Education Law Center report calls for state reforms and increased federal aid to push states to address state funding inequities
NEWARK, NJ (November 1, 2021) – Last week, Education Law Center (ELC) published its annual report Make note report, which documents the persistence of inequitable funding of schools across the country. The 2021 report highlights the urgent need for school funding reform to close the vast funding gaps between and within states, especially North Carolina.
This year’s edition of ELC’s annual state-by-state analysis comes as Congress and the Biden administration grapple with a key question: Should the federal government take a more active role in promoting equity in school funding, especially for students in the country’s poorest, racially isolated districts and schools?
It is also a long-running dispute over the constitutional right to education of the state of North Carolina (Leandro) reaches a critical point. The judge presiding over the case is set to order the legislature to fund education investments in the state’s comprehensive recovery plan.
As this year’s report shows, North Carolina’s funding per student is several thousand dollars below the national average, even as the state relies on billions in unspent revenue. “The underfunding of schools is not, as some policymakers would have the public believe, a sad reality of budget constraints,” said David Sciarra, ELC executive director and co-author of the report. “Rather, it is the result of inaction and even outright hostility by governors and state legislators to investing in the education of their students.”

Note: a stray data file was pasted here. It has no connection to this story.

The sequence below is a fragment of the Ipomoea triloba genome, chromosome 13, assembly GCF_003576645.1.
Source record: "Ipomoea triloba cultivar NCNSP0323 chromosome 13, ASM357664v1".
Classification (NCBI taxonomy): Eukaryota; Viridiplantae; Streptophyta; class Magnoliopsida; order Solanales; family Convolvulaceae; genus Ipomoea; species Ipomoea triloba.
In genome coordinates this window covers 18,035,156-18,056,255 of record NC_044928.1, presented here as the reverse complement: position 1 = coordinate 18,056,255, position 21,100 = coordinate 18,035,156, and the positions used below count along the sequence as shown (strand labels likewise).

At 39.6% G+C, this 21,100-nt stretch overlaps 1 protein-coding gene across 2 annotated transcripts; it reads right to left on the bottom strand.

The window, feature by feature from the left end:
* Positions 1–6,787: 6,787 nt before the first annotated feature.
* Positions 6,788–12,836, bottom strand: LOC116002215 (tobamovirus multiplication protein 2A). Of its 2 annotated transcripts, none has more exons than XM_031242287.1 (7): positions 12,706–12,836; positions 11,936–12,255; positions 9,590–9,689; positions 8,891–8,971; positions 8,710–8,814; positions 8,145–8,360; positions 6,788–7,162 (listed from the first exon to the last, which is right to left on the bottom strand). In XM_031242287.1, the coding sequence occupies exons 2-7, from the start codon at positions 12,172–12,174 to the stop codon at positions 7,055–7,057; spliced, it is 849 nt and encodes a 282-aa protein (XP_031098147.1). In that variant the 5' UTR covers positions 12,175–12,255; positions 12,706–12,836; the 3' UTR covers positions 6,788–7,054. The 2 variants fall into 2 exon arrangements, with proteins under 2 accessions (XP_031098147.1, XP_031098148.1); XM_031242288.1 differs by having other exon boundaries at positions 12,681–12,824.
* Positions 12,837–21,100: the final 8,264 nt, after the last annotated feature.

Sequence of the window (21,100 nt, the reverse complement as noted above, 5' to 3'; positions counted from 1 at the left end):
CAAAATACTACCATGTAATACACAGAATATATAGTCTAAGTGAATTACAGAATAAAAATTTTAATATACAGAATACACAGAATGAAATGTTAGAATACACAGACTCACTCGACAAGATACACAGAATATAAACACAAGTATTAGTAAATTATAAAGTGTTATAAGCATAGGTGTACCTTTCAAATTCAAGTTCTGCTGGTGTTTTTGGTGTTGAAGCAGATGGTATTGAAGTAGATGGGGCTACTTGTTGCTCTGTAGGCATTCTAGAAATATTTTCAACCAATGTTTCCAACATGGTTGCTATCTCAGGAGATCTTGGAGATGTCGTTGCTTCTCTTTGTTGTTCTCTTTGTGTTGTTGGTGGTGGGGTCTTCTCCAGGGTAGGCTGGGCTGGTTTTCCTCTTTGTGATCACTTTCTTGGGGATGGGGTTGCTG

Using the most recent data available for the 2018-2019 school year, Skip the note 2021 assesses state education financing systems on three key measures of equity:
- Funding level measures the combined state and local revenue provided to school districts, adjusted for regional cost differences. (North Carolina Rating: F)
- Distribution of funding measures the allocation of funds to school districts relative to the concentration of students from low-income families. (North Carolina Grade: C)
- Fundraising effort measures investment in the K-12 public education system as a percentage of a state’s economic productivity (GDP). High-effort, high-capacity states, such as New Jersey, New York, and Wyoming, generate above-average levels of funding, while low-capacity, low-effort states, such as Arizona, Florida and North Carolina have the budget to improve their below-average funding to levels more in line with the national average. (North Carolina Rating: F)
Given the resistance of state legislators over the past decade to significantly increase funding for education, Skip the note 2021 Calls on Congress to seriously consider using federal funding as leverage to induce states to reform their inequitable financial systems.
“ELC’s annual reports are the gold standard for understanding whether states fund schools fairly and how they rank against each other,” said Matt Ellinwood, director of the Education & Law Project at the North Carolina Justice Center. . “This year’s report once again demonstrates just how far North Carolina has fallen nationally and how much work is needed to get back on track. Fortunately, the funding and application of the Leandro plan offers us a way forward.
Skip the note 2021 is co-authored by Dr. Danielle Farrie, ELC Director of Research, and David Sciarra, ELC Executive Director. View the full report and explore the results with interactive tools.